5 Steps to Your Best Pre-Reading Unit

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5 Steps to Your Best Pre-Reading Unit

September 15, 2019

Let me tell you something - planning a pre-reading unit is ESSENTIAL to the success of your students. If you really want students to get all that they can out of a novel that you're studying as a class, it's important that they understand the foundations and the background.

 So here you have it: in 5 easy steps, how to create a BOMB pre-reading unit that your students will love AND benefit from. As I guide you through my steps, I was designing a pre-reading unit for Dear Martin by Nic Stone. So I'll give you some insight into my thought process.


1. Determine what background knowledge students need to understand the context of the novel (such as the setting, significant historical figures or events, time period, etc).

 For the purpose of this novel, students would need to have an understand of who Dr. Martin Luther King Jr. was, his contribution to civil rights and understand WHY Justyce would be writing to him during this time in history and in his own life.

I also decided that students would need to understand the Black Lives Matter Movement, among other things.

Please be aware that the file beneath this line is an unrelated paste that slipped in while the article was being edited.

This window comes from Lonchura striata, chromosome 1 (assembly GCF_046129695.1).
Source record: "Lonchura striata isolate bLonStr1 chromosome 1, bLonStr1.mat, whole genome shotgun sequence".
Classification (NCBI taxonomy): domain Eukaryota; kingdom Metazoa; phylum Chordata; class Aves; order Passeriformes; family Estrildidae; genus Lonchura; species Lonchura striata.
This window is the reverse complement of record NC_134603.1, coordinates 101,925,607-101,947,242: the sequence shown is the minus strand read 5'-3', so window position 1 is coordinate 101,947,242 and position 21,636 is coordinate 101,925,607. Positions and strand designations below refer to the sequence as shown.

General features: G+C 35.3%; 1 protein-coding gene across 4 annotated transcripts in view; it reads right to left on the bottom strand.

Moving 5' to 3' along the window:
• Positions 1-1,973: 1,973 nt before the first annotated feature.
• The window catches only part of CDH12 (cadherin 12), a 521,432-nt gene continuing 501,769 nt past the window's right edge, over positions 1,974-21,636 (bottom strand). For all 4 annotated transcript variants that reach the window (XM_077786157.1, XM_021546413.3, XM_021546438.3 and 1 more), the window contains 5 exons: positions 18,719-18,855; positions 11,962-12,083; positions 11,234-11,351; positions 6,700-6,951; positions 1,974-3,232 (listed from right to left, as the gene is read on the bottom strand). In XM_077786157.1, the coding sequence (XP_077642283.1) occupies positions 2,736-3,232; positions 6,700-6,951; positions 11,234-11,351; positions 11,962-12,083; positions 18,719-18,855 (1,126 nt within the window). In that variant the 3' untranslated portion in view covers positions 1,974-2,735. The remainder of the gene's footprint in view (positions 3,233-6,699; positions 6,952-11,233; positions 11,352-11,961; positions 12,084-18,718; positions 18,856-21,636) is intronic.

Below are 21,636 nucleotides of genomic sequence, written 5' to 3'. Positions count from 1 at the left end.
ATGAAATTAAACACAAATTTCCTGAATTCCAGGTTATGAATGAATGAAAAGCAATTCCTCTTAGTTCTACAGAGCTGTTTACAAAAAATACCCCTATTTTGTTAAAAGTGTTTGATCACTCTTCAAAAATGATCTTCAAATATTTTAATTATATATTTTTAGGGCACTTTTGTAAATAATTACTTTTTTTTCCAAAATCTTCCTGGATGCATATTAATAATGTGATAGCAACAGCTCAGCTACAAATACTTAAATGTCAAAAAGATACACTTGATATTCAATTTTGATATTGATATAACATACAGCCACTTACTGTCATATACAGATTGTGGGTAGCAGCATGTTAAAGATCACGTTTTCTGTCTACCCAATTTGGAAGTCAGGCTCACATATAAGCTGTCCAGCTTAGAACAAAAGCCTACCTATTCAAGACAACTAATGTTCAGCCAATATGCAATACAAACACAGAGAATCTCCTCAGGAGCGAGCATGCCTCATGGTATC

2. Determine cultural issues, potential triggers, and other issues and then brainstorm and research ways to be inclusive, sensitive, aware and accurate.

 Since I was building a unit geared towards a novel about racial injustice, I knew that these would be major themes that would need to be addressed. When working on a pre-reading unit, make sure that you are culturally sensitive. Do your research, and make sure you are doing the topics justice.



3. Find diverse, relevant and accurate texts and media to scaffold background knowledge for students.

 No matter WHAT you're reading, make sure that you are providing additional literature from a diverse selection of authors. NO. MATTER. WHAT. And if you're dealing with sensitive subjects, make sure that you select additional literature and media from that particular population.



4. Lay out your timeline and the various topics that you want to cover. (I call this "chunking".)

This part is so therapeutic for me. I try not to let a pre-reading unit go longer than 2 weeks. I feel like 2 weeks is a nice sweet spot. Since what we have students read typically has a lot of substance, it's important they get foundational knowledge, but will do more "exploring" during the actual reading unit!


5. FINALLY: Plan and create your lessons!

 This is the biggest piece of the prep, but well worth it. This is the stuff we live for, right? Design and plan your awesome lessons. I also try and incorporate at least 1 activity where students are up and moving, lots of awesome (and diverse!) reading options, and plenty of room for individual inquiry as well as **some** direct instruction. Do what works best for your students and you'll plan an AWESOME unit!


6. BONUS: If you really want to engage your students (and who doesn't?) try to gamify at least one aspect of your unit.

For me, I built a digital escape room for students to work through as the last day of the mini unit before actually starting the novel! It focuses on the information that they learned about, gave them a few new interesting tidbits, and tied in the author and the novel as well.



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